Today benzodiazepines are still commonly prescribed, especially for anxiety disorders, though psychiatrists generally aim to prevent patients from relying on the drugs for too long. Their popularity as a treatment for insomnia has waned in favor of a class of drug called nonbenzodiazepines, which are different on a molecular level but behave like traditional benzodiazepines psychodynamically. In the United States, benzodiazepines are classified as a Schedule IV drug, meaning that some potential for abuse and dependence is recognized. Benzodiazepines are in fact widely abused, especially among individuals who already abuse other substances (poly-drug abusers). The ubiquity of benzodiazepine abuse not only leads to countless deaths for year, it has even had an impact on youth culture, with rappers frequently talking about “popping xannnies” (xanax). Given the drugs’ continued importance in medical care and its popularity for recreational use, it looks like for the time being benzodiazepines are here to stay.

How are Benzodiazepines Made?

Benzodiazepines are drugs that are made in the laboratories of pharmaceutical companies. Countless varieties of benzodiazepines have been synthesized. However, they often go by many different brand names due to the diverse amount of pharmaceutical companies that market them.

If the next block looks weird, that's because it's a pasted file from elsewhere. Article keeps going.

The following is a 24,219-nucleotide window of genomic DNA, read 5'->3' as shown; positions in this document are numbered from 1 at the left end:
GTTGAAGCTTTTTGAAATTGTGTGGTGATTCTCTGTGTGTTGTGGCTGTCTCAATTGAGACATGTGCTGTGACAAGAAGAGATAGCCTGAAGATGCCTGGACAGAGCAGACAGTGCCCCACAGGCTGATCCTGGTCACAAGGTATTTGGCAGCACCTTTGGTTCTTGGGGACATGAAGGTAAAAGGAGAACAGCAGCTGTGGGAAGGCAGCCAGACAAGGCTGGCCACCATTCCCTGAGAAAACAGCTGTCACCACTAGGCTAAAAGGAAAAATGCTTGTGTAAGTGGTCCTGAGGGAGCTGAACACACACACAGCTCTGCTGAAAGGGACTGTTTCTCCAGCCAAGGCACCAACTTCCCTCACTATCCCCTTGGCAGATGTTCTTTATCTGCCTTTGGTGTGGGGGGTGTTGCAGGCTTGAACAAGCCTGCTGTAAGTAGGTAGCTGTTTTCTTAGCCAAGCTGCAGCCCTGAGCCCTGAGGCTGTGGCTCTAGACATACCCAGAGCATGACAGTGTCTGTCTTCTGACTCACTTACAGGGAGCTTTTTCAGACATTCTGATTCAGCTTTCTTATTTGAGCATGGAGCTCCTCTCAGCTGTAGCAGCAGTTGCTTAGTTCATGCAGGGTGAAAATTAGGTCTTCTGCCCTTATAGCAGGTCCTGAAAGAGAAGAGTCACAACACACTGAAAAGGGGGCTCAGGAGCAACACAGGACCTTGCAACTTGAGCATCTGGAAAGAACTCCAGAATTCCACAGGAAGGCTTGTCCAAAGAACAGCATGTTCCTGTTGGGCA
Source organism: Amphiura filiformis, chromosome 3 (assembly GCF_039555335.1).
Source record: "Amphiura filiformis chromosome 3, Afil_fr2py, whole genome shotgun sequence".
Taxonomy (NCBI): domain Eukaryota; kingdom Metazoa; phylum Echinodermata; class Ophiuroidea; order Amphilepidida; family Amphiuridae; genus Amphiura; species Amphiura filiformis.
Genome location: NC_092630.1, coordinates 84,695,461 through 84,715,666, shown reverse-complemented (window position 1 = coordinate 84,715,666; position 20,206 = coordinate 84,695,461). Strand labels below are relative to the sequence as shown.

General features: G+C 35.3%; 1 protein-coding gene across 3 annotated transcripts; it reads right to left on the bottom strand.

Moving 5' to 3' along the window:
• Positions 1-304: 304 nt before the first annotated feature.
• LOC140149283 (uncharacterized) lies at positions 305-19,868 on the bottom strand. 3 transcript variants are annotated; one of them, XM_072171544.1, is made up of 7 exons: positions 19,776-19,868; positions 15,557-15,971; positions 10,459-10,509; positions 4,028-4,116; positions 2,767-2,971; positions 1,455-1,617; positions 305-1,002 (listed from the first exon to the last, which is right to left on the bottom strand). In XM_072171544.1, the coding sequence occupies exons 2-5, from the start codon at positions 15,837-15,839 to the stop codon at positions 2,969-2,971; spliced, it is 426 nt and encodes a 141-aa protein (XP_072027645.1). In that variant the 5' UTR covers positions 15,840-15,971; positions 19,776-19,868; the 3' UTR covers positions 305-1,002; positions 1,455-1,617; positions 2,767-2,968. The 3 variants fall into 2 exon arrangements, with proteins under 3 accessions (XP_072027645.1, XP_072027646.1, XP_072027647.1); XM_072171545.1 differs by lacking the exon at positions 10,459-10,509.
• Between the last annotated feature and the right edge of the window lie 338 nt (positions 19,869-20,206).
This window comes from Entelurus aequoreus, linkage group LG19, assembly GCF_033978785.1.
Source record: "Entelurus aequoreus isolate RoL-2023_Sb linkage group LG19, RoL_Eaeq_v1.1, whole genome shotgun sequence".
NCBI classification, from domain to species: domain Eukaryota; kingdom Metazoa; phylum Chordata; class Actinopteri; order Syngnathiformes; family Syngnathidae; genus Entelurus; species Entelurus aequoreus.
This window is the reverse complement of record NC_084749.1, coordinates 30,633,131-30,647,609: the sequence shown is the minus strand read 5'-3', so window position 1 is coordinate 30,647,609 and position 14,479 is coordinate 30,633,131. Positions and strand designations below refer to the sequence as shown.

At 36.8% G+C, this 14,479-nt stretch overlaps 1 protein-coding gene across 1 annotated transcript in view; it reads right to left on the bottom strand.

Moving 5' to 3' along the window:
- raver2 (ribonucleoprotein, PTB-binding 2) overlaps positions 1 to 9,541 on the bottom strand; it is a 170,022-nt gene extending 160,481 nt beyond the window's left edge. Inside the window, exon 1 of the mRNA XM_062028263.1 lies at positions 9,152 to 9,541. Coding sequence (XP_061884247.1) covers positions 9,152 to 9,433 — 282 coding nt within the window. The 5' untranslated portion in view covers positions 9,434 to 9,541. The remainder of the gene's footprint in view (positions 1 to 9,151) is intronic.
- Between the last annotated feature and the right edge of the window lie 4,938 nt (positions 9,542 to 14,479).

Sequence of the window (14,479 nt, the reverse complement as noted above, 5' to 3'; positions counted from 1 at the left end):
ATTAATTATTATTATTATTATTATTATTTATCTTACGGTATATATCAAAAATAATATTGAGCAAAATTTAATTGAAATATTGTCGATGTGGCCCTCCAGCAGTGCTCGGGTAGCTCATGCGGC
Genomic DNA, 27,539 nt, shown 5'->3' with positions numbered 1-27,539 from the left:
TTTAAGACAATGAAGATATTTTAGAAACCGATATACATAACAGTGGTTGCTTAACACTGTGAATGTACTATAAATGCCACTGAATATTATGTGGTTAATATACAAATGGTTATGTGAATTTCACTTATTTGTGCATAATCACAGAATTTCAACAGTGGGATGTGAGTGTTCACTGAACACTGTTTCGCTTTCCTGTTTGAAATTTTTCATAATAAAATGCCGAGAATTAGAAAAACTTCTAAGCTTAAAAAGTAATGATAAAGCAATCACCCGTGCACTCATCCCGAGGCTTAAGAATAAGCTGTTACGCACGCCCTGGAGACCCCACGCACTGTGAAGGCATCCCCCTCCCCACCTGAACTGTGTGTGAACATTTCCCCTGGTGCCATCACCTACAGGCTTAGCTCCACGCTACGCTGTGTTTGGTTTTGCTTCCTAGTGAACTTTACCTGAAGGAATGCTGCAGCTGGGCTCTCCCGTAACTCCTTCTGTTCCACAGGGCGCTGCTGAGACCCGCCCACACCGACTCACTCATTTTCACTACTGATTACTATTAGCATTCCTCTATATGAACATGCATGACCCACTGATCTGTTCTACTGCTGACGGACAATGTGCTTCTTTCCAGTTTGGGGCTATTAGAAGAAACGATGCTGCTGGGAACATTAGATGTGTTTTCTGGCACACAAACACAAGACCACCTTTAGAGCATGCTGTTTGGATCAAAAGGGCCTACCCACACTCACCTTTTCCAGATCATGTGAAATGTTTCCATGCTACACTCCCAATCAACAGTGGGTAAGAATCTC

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While the majority of benzodiazepines on the market are made for medical purposes, it is common for individuals possessing legitimate prescriptions to resell and distribute the medication. Benzodiazepines enjoy enormous popularity on the black market. Many people with physical dependence on benzodiazepines obtain the drug from doctors illegitimately as well. This practice, known as “doctor shopping,” involves switching doctors when they deny benzodiazepine prescriptions and repeatedly visiting new doctors to obtain many prescriptions. As a result, even people who never buy benzodiazepines off the street are still able to obtain their chosen drug of abuse.

Benzodiazepine Street Names